Americans Are Supporting Donald Trump's Impeachment Much Faster Than They Did With Richard Nixon During Watergate

Americans are getting on board with the idea of impeaching and removing Donald Trump from office much faster than the previously ousted occupiers of the White House, including fellow Republican Richard Nixon.

A recent Fox News poll found that a record high 51 percent of voters want Trump to be impeached and removed from office—a 9 percent increase from a similar survey conducted in July (two months before the House of Representatives launched an official impeachment inquiry against the president).

"Whoever their Pollster is, they suck," Trump fired back at the conservative cable news network on Twitter.

The Fox poll also showed a noticeable bump in support for impeaching Trump since House Speaker Nancy Pelosi announced on September 24 that Congress would begin their inquiry amid reports that the president had pressured a foreign leader to investigate political rival former Vice President Joe Biden. A Politico/Morning Consult poll conducted in the two days after Pelosi's declaration found that public support for impeaching Trump was at 43 percent.

While more than 50 percent of Americans support removing Trump less than one month since the House's inquiry began, it took much longer for the public to approve of impeaching Nixon even as the Watergate scandal slowly unfolded. Nixon eventually resigned rather than face impeachment.

According to the Pew Research Center, public opinion on removing Nixon from office only shifted after the House Judiciary Committee recommended that he be impeached in July 1974. Before that, support for impeachment never creeped above 50 percent. Even as the Senate held damning televised Watergate hearings in the spring of 1973, less than 20 percent of Americans adults thought he should be impeached.

But Trump's overall approval rating has remained steady throughout his presidency and continues to be consistent even amid the ongoing impeachment inquiry.

Over the past year, his approval rating has been largely between 40 and 44 percent according to polling data from Monmouth University. At the end of September, Trump had a 41 percent approval rating.

Nixon's approval rating, however, plunged after the televised Senate hearings about the Watergate scandal. The Republican president entered his second term in 1973 with a 68 percent approval rating, according to Gallup. But after news broke of the Watergate scandal, his approval continually dropped until it was as low as 24 percent when he resigned in August 1974.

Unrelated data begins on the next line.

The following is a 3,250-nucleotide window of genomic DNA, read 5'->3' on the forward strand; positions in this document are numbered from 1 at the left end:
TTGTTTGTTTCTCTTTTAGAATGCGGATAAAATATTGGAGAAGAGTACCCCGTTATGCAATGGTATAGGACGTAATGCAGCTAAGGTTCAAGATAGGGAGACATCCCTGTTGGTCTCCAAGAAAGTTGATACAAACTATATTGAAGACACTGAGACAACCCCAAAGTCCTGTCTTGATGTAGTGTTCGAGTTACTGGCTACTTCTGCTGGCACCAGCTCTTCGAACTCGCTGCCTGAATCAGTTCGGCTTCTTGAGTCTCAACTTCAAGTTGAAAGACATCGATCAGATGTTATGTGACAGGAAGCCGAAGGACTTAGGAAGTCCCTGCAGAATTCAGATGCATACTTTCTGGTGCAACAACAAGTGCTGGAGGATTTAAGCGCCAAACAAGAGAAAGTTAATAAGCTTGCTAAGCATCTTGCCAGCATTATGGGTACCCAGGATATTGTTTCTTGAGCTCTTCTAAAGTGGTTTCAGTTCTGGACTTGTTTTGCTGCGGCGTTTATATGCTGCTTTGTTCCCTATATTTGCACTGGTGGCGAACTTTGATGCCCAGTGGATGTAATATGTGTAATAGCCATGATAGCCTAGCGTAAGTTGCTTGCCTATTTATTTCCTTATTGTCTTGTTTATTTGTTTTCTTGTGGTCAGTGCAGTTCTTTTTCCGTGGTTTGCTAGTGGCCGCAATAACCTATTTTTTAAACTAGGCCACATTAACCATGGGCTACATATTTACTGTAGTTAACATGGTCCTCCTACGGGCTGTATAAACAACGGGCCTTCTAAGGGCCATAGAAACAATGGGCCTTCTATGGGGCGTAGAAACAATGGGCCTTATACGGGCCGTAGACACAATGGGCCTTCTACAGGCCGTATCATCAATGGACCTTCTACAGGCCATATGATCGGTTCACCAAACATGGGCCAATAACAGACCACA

trump v. nixon impeachment polling
President Donald Trump speaks during a signing ceremony for Executive Orders on transparency in Federal guidance and enforcement in the Roosevelt Room at the White House on Wednesday, October 09, 2019 in Washington, D.C. Polling shows that American support for impeaching Trump is rising faster than other ousted presidents like Richard Nixon. Getty/Jabin Botsford/Washington Post

Despite the fact that polls show support for impeachment is growing, Trump has dismissed the House's inquiry as nothing more than a "Democratic witch hunt."

The inquiry began amid reports that Trump tried to pressure a Ukrainian President Volodymyr Zelensky to investigate Biden and his son Hunter for what Trump has alleged (without evidence) were corrupt business dealings. The communication was first detailed in a complaint filed with the inspector general for the intelligence community by a whistleblower who expressed concern that Trump was "using the power of his office to solicit interference from a foreign country in the 2020 U.S. election."

Trump acknowledged that he and Zelensky discussed the Bidens in a July 25th phone call, but has denied any criminal wrongdoing. A rough transcript of their call released by the White House does not show an explicit "quid pro quo" agreement between the two leaders for an investigation into the matter.

But then Trump escalated the situation by encouraging both Ukraine and China to look into the Bidens during an impromptu press conference outside the White House last week. The president has accused Hunter Biden of using a 2013 trip to China with his father, who was then serving as vice president, to get $1.5 billion from the country for a private equity fund. Despite his claims, Trump has not shared any evidence of wrongdoing.

Former Watergate prosecutor Nick Akerman told Newsweek that Trump's requests for an investigation, despite being done in public, were "still illegal and still amount to a crime."

House Democrats have been moving full steam ahead on their impeachment inquiry, issuing several subpoenas for information relating to Trump's conversations with Ukraine. Secretary of State Mike Pompeo and Trump's personal attorney Rudy Giuliani have both been subpoenaed by lawmakers.

Though the White House has stepped in and blocked witnesses from testifying before the House on the Ukraine matter. Last week, U.S. Ambassador to the European Union Gordon Sondland was blocked from appearing on Capitol Hill. Democrats threatened that preventing a witness from working with lawmakers could be considered "strong evidence of obstruction," which is an impeachable offense.